After nearly two weeks of admissions from teams and coaches that they used a long-running exploit to gain advantages in competitive matches, Counter-Strike: Global Offensive developer Valve has finally commented on the scandal.
In an announcement that came alongside the developer’s decision to cancel the ESL One Rio Major, Valve also handed down penalties to teams who had been caught abusing a spectator bug to view enemy teams. The list of offenders is long: MIBR, mousesports, FURIA, Ninjas in Pyjamas, and more. But unlike Valve’s swift and heavy-handed response to the banning of iBUYPOWER after its match-fixing scandal in 2015, Valve’s current response is more akin to a slap on the wrist.
I am going to make a lot of Brazilian fans hate me even more with this tweet, but… take a look yourself.
ECS Season 7 Week 2 against Complexity (abused it whole map). He was also bugged in a match day earlier (vs. LG) and decided to reconnect to get it fixed. FACEIT informed. pic.twitter.com/Ha35uROavI
— Michal Slowinski (@michau9_) September 2, 2020
According to CSGO’s official blog post, teams that have been caught using the bug in official tournaments are only required to forfeit the Regional Ranking points used to qualify for the now nonexistent ESL One Rio Major. Furthermore, Valve had decided to wait until third-party organizers including FACEIT, ESL, and FLASHPOINT have concluded their own investigations into the matters before they render their decision.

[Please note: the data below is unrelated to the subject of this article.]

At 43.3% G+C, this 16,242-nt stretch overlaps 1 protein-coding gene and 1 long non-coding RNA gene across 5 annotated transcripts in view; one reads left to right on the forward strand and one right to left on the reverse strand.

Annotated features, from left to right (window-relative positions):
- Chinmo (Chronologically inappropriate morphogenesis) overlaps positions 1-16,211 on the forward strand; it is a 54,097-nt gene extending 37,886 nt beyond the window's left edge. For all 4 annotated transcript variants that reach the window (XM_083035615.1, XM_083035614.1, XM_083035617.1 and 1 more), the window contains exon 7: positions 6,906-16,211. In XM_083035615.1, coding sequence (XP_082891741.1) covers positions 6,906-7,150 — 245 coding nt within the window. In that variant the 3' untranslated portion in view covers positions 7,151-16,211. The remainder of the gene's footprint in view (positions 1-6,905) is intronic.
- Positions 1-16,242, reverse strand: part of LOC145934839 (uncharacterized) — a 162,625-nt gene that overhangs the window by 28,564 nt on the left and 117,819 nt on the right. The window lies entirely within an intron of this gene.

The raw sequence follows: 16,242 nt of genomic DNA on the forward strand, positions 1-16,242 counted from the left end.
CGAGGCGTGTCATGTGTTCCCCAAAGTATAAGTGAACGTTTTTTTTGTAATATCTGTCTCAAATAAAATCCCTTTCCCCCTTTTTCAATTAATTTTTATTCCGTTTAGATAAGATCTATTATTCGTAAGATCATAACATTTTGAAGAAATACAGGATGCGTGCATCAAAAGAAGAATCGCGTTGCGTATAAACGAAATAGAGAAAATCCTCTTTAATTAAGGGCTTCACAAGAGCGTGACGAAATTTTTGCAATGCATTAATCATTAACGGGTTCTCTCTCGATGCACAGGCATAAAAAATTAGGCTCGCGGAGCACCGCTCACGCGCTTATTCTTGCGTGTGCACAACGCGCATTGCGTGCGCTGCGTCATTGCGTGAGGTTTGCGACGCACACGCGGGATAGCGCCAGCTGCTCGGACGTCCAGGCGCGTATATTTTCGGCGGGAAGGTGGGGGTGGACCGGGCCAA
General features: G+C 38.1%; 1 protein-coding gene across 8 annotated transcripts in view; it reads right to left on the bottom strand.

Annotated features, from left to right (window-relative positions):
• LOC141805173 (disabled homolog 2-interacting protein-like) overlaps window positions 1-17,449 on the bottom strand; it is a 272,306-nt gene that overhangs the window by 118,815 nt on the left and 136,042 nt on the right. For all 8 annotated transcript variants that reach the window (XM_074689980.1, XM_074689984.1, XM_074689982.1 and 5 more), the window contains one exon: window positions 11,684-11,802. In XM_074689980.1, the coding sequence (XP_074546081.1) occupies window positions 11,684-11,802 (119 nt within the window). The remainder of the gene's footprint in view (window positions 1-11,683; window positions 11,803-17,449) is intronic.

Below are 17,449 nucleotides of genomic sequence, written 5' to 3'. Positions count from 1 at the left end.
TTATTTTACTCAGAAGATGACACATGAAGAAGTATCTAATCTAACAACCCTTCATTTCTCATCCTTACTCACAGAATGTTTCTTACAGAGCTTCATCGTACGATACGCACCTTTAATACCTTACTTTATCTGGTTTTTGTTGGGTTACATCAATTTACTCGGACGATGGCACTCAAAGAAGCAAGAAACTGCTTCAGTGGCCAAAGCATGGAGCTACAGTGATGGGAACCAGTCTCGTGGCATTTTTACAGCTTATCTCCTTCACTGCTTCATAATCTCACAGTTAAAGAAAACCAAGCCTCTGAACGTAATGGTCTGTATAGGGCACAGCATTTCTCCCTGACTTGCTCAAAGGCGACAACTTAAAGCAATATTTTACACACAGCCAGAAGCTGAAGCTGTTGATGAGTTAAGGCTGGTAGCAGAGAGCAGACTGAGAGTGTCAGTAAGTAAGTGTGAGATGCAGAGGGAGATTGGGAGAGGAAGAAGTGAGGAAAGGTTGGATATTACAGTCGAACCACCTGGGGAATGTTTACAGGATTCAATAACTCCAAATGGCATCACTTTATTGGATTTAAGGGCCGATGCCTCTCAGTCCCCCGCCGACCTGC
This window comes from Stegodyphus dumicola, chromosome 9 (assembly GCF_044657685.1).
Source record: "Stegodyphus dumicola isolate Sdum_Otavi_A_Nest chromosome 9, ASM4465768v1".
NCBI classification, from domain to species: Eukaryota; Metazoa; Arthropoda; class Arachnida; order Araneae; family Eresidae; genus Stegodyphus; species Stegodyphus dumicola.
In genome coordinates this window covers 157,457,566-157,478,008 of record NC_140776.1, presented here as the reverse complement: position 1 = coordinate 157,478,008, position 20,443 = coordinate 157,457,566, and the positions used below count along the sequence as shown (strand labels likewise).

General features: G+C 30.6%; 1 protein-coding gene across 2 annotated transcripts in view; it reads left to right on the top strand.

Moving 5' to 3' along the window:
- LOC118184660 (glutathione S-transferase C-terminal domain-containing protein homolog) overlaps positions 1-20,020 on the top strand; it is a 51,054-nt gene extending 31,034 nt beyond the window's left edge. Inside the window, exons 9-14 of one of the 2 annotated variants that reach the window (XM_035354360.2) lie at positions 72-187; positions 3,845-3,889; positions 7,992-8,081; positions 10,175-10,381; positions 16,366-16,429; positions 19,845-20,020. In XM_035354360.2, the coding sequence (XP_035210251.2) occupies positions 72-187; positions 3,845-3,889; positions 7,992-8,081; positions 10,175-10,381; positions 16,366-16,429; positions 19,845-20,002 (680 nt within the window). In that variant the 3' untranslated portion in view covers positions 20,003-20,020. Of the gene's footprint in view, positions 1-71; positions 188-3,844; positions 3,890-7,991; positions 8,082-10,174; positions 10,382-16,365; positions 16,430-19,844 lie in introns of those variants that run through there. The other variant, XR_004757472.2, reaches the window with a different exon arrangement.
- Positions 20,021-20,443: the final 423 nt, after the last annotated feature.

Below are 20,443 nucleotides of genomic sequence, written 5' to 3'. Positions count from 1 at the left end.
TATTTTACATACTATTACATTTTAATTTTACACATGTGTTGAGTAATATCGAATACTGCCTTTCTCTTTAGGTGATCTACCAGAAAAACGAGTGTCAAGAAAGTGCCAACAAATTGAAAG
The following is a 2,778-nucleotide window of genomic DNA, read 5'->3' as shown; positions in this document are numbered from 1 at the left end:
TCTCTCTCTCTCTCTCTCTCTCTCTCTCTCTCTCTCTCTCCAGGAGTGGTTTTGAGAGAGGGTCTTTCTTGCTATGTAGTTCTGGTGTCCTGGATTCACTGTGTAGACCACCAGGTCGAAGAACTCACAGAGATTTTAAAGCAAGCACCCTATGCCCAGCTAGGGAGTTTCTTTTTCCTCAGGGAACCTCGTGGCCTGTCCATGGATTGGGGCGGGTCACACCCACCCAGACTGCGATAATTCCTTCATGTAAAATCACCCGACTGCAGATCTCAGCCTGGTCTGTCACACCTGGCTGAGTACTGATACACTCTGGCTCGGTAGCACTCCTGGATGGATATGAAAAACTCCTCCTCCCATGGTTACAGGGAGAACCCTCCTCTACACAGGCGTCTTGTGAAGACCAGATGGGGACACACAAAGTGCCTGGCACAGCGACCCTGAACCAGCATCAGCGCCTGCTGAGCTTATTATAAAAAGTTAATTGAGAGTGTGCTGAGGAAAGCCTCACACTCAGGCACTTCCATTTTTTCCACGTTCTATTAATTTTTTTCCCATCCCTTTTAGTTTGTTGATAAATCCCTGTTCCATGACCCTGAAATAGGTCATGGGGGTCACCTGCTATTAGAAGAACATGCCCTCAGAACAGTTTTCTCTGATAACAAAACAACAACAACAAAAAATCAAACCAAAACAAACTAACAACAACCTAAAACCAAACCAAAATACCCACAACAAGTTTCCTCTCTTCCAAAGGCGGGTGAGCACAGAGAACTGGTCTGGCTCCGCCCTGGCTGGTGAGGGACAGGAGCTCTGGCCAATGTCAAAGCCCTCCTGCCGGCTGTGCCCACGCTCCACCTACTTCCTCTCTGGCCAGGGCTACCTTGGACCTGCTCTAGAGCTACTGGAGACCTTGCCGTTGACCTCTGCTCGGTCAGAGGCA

Valve’s choice here has once again shown that the company is happy to let others do their work for them, despite the indefinite bans it once handed down to players who fixed a match for a relatively small sum of cash. Now, with the stakes much higher and the prize pools involved much larger, Valve has decided to pass the buck.
Just wait until the list of coaches who cheated drops. That is going to be one of the wildest days in some time. It can be a new beginning, though, and a very important turning point for the competitive scene.
— Thorin (@Thorin) September 9, 2020
That said, Valve has already decided to disqualify any teams that were found to be using the exploit during Regional Ranking tournaments. As for the coaches themselves, Valve left the situation murky.
“As for taking action against individual coaches, we’re going to wait until we get a complete picture of the extent of the bug abuse and the punishments handed down by third parties. Regardless of those penalties, mid-match coaching will always be a tempting opportunity for some teams to violate the integrity of the match. So we may also consider limitations to coaching,” Valve said.
Limitations for coaching had already been in place for several years under Valve’s own orders, allowing coaches to communicate with their teams only during timeouts. That ruling was reversed earlier this year with the approval of Valve and tournament organizers. Ultimately, how Valve decides to handle these infractions could have lasting effects on the future of CSGO.